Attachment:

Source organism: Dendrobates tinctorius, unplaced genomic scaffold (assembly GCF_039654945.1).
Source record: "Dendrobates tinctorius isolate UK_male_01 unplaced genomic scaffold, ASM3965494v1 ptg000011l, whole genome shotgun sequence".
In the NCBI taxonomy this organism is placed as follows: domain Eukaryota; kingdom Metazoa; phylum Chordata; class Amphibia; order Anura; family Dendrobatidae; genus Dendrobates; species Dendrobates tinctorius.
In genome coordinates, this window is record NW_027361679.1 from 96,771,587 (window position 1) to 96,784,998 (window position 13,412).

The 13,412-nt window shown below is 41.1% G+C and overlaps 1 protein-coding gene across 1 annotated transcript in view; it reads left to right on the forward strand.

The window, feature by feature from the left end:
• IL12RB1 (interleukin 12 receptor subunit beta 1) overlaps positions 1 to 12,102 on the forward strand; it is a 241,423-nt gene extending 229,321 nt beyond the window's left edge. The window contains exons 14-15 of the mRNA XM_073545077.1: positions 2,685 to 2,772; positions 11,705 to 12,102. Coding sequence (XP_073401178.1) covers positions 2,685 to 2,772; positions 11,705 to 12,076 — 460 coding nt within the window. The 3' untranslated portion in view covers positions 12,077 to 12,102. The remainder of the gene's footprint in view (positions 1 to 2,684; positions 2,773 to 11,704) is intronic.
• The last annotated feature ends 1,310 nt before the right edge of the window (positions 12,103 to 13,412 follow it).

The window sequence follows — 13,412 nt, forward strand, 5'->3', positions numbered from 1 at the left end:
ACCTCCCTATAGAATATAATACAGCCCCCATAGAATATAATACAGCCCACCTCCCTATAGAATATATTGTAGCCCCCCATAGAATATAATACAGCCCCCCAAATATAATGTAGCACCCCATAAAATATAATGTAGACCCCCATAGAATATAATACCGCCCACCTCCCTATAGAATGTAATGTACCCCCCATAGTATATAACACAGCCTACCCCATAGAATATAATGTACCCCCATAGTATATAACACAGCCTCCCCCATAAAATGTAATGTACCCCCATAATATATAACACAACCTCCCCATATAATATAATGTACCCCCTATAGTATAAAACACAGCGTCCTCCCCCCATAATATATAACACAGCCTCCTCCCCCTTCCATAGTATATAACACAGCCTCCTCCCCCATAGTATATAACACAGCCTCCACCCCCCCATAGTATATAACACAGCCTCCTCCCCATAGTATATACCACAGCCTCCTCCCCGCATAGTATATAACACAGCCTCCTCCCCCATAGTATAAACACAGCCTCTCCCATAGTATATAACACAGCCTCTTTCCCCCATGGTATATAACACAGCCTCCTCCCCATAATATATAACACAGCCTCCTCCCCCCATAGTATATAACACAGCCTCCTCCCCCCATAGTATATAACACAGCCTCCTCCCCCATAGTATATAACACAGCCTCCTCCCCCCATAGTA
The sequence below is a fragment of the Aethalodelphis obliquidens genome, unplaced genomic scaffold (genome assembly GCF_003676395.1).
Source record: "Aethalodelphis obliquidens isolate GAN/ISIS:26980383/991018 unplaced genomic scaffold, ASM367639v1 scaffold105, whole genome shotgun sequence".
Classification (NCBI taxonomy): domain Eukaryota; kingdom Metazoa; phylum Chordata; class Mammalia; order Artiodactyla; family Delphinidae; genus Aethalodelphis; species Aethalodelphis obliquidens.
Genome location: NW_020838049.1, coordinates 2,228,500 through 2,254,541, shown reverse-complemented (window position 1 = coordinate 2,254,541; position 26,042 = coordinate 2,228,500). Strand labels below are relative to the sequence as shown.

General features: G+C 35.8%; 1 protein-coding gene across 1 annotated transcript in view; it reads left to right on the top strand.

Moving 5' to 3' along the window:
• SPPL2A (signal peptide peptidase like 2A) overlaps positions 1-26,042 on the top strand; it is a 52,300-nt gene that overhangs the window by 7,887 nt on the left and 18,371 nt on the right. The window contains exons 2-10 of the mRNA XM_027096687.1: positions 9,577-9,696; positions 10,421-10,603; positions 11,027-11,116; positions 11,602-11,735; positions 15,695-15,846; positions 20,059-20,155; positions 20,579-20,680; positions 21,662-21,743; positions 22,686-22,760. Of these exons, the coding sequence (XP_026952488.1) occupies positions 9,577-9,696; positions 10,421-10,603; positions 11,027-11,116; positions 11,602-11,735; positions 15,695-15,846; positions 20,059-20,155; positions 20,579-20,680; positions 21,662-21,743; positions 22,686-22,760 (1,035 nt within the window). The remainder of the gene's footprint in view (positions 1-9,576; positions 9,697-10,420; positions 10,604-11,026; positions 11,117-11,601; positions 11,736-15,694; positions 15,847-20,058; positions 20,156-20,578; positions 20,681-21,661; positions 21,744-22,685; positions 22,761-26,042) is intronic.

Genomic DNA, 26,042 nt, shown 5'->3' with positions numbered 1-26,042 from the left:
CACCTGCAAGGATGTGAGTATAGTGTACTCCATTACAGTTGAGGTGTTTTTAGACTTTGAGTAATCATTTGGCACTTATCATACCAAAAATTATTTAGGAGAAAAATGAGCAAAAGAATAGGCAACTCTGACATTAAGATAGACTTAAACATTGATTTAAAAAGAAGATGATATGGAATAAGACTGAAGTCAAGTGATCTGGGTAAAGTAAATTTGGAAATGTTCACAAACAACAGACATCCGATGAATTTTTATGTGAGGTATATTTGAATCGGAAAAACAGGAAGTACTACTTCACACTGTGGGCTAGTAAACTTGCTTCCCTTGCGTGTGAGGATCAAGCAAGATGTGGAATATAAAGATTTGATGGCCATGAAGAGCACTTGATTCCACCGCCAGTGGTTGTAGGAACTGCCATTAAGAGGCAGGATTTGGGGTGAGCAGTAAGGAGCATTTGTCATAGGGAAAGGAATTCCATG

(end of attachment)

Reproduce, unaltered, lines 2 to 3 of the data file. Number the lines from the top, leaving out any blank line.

Source record: "Dendrobates tinctorius isolate UK_male_01 unplaced genomic scaffold, ASM3965494v1 ptg000011l, whole genome shotgun sequence".
In the NCBI taxonomy this organism is placed as follows: domain Eukaryota; kingdom Metazoa; phylum Chordata; class Amphibia; order Anura; family Dendrobatidae; genus Dendrobates; species Dendrobates tinctorius.